HIS and the Care Inspectorate have been commissioned by the Scottish Government to develop Scotland-specific standards for Barnahus based on the European PROMISE Quality Standards which are based on best practice from the Nordic countries.
Age of Criminal Responsibility (Scotland) Act 2019
We are working closely with key partners to ensure that implementation of the Age of Criminal Responsibility (Scotland) Act can take place as quickly and as safely as possible. Professional social workers and the Age of Criminal Responsibility project team in Police Scotland are closely involved in developing statutory guidance for investigating serious harmful behaviour by children under 12 years of age. SG officials are in early discussion with partners in relation to developing the list of places of safety required under the Act. The police power to remove a child to a place of safety is designed only to respond to the immediate risk of significant harm and use of this power will be closely monitored.
The next set of regulations which provide for a fairer and more proportionate approach to the disclosure of information is scheduled to commence in June this year. Information about behaviour that occurred while a person was under 12 may still be retained by the police and other relevant bodies for their purposes. This information may be disclosed by the chief constable as “Other Relevant Information” (ORI). This will only happen if the chief constable considers that the ORI is relevant to the purpose of the disclosure and that it ought to be disclosed, and, following a review of the information, an independent reviewer agrees. Disclosure will only be possible on an enhanced disclosure or PVG scheme record. State disclosure by Disclosure Scotland will only occur in rare instances after very careful consideration by the independent reviewer of all information available at the time.
The Advisory Group has been established, which will review the operation of the Act and consider whether the age should be increased further. This Group has now met twice. At its most recent meeting (9 January) the Group commissioned SCRA with undertaking an in-depth analysis of offences referred to the Children’s Reporter as well offences jointly reported for the 12-15 age group. This research will provide the Group with a solid evidence base in which to undertake a full evaluation of the age of criminal responsibility.
Children’s Hearings System:
Children 1st have been successful in their bid for the National Safeguarder Management contract. This will offer continuity and bring opportunities for further development of the role of Safeguarders in the Children’s Hearings System. The two year contract will begin on 1 July 2020.
The Supreme Court has heard arguments that siblings views should be considered at all stages when a child is referred to a children’s hearing, with social work assessments of key family relationships being the starting point. The decision of the court is expected soon.
16/17 year olds within the Children’s Hearings System
The Scottish Government are committed to delivering on the rights of the child. A multi-agency partnership short life working group was set up in 2017 to consider what changes would be required in order to allow those 16/17 year olds not on a compulsory supervision order, to also be considered by the Children’s reporter through joint reporting. The group reported to the Children’s Hearings Improvement Partnership in 2018. Discussions with partners and stakeholders (both internal and external) are currently underway and we plan to have a public consultation in the coming weeks.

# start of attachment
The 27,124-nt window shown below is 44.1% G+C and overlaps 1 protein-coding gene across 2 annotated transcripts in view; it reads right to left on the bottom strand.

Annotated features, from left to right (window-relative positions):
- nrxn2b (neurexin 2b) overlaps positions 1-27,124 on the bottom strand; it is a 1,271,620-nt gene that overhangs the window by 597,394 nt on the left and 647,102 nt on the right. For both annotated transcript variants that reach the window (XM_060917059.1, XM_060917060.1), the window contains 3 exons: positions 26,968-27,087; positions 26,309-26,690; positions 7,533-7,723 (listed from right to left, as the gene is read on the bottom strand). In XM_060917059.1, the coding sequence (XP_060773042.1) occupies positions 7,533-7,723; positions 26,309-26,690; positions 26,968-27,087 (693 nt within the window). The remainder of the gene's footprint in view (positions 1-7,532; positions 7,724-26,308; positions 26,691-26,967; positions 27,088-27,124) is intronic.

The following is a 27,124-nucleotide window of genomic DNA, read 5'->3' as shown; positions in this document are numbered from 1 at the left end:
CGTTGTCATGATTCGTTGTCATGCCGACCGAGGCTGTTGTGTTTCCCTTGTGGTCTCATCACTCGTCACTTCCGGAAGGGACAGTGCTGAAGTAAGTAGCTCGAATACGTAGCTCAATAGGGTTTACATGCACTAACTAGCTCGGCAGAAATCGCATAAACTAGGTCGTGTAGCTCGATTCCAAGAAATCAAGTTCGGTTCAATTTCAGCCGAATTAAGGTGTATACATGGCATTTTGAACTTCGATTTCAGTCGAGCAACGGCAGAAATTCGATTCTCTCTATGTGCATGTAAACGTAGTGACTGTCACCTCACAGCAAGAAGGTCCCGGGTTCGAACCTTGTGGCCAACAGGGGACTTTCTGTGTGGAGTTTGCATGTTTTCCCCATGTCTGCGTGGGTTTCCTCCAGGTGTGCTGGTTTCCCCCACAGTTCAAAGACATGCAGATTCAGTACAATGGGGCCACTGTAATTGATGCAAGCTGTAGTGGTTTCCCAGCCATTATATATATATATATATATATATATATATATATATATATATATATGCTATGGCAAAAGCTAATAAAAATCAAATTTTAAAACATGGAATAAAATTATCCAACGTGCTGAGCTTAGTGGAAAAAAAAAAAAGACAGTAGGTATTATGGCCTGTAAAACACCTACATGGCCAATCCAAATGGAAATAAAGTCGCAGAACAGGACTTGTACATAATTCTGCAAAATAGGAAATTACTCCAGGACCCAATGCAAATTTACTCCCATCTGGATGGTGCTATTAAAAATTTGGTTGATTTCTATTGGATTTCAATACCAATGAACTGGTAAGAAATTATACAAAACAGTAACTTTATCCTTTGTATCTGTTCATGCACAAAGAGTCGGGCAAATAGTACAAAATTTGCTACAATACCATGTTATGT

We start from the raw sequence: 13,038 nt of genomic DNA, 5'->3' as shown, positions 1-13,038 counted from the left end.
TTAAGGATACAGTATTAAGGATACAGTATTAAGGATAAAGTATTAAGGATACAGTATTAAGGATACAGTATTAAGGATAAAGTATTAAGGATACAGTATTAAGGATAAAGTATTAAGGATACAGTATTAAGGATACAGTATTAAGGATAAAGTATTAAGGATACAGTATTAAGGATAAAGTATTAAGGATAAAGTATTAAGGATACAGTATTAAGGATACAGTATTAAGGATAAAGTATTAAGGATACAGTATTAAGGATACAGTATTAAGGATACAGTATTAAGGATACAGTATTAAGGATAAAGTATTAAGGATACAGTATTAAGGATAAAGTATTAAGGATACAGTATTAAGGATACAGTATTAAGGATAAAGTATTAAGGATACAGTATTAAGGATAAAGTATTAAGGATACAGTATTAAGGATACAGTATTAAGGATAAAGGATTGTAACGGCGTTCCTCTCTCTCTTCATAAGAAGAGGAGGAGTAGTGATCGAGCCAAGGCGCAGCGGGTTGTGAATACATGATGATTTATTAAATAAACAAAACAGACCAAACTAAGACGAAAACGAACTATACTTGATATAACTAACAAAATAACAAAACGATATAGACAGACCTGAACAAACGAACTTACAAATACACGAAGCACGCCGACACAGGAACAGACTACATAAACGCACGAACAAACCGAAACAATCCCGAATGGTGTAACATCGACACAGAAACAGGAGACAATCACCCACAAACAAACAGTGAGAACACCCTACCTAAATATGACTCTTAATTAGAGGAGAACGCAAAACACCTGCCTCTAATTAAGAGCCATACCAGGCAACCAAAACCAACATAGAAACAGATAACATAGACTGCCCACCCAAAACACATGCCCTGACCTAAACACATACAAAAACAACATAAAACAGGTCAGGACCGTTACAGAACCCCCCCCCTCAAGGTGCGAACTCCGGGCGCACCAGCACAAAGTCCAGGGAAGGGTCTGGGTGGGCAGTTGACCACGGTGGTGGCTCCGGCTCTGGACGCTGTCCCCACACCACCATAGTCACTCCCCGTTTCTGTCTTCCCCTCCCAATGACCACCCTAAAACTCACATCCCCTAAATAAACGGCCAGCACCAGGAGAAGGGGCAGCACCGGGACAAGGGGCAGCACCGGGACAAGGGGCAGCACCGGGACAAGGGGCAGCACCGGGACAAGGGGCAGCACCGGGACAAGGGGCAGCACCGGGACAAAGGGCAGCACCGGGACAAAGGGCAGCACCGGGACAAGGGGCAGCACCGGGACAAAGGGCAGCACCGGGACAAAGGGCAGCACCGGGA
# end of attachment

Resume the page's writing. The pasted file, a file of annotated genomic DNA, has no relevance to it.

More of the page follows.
National Review of Care Allowances
The National Review of Care Allowances reported in September 2018 and published 12 recommendations for improvement. The report can be read here:
The Scottish Government is continuing to work with COSLA to agree how best to take forward the recommendations of the Review, with a view to implementation from April 2020. This will improve consistency and transparency for looked‑after children, their families and their carers across Scotland.
Independent Review of Care
The Independent Care Review published its final report and conclusions on 5 February 2020. They have produced six outputs in total:
- The PROMISE – the final report setting out what the high level vision for future care and containing between 60 and 70 conclusions;
- The PINKY PROMISE – child friendly version of The Promise;
- The PLAN – sets out the implementation approach the Review considers necessary to deliver the vision;
- The MONEY – narrative on how Scotland must invest better setting out the human impact
- FOLLOW THE MONEY – sets out the methodology, process, data collection and analysis which underpinned the human and economic cost modelling undertaken;
- The RULES – the legislative frame demonstrating the complexity of legislation involved in delivering care and support.
The five key areas through which the report is structured are:
- VOICE: All those involved in the care and decision making about children and young people must listen to and respond to what they want and need, and be well informed of their circumstances.
- FAMILY: Where there is sufficient experience of love and care for children and young people that they value, they must stay with their family and their families must be given intensive support together, to nurture that love and overcome the difficulties that get in the way.
- CARE: Where staying with their family is not possible, children and young people must have relationships that are like family for as long as they need and want: love must feel normal, enabled and lasting.